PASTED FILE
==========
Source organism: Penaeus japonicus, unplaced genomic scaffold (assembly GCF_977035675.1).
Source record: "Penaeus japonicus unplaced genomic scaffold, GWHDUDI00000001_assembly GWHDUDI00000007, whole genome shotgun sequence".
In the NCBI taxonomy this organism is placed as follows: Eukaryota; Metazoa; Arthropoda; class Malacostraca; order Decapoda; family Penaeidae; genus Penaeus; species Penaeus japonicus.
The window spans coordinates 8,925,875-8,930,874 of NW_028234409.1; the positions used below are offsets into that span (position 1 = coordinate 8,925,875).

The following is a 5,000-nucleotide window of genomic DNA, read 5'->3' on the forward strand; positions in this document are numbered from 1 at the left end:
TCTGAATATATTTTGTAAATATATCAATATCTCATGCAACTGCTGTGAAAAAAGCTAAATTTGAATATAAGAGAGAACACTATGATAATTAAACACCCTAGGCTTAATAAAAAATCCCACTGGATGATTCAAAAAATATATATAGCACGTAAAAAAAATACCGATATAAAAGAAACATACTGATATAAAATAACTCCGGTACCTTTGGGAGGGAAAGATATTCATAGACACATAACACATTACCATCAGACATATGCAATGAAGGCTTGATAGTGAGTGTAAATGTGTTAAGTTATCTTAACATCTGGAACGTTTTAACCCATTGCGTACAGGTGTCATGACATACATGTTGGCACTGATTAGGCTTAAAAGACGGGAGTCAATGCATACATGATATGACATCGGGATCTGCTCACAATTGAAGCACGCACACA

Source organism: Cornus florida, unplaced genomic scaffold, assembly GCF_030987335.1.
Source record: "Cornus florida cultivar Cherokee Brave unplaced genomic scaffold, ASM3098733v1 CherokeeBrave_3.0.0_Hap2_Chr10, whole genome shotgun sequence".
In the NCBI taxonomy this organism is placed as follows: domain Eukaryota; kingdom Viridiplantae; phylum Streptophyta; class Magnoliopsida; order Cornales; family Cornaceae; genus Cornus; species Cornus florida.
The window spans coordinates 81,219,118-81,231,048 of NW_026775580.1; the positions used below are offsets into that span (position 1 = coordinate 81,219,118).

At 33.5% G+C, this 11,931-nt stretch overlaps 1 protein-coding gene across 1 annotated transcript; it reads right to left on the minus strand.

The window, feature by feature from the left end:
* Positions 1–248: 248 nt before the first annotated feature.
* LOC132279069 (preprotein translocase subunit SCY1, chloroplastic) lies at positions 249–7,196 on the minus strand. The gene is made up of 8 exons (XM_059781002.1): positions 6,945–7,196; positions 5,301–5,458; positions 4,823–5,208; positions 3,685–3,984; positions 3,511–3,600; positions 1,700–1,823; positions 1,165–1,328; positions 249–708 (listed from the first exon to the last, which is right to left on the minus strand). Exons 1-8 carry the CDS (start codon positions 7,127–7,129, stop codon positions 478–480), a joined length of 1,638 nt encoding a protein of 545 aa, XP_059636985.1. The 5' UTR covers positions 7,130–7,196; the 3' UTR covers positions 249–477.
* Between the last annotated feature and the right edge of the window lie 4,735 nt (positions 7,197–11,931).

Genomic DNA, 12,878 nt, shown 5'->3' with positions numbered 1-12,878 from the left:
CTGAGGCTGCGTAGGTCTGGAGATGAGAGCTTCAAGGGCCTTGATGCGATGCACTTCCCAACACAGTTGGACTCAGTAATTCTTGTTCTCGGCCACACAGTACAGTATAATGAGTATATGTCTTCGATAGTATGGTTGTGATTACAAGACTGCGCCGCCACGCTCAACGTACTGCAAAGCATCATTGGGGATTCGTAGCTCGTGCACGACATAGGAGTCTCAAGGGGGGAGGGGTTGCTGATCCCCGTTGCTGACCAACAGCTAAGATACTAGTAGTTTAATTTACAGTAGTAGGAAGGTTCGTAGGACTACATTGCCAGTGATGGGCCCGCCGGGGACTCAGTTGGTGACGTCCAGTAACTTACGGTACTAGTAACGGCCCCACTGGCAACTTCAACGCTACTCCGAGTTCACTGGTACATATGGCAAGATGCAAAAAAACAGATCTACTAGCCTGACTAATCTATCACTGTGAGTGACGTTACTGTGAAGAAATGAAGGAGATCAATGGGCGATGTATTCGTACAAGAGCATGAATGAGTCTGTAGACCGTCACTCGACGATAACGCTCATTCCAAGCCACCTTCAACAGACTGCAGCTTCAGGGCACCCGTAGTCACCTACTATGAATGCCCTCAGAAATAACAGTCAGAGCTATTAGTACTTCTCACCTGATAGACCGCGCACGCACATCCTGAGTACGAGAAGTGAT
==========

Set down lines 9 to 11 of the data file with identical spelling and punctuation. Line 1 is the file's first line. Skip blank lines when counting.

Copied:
In the NCBI taxonomy this organism is placed as follows: domain Eukaryota; kingdom Viridiplantae; phylum Streptophyta; class Magnoliopsida; order Cornales; family Cornaceae; genus Cornus; species Cornus florida.
The window spans coordinates 81,219,118-81,231,048 of NW_026775580.1; the positions used below are offsets into that span (position 1 = coordinate 81,219,118).

At 33.5% G+C, this 11,931-nt stretch overlaps 1 protein-coding gene across 1 annotated transcript; it reads right to left on the minus strand.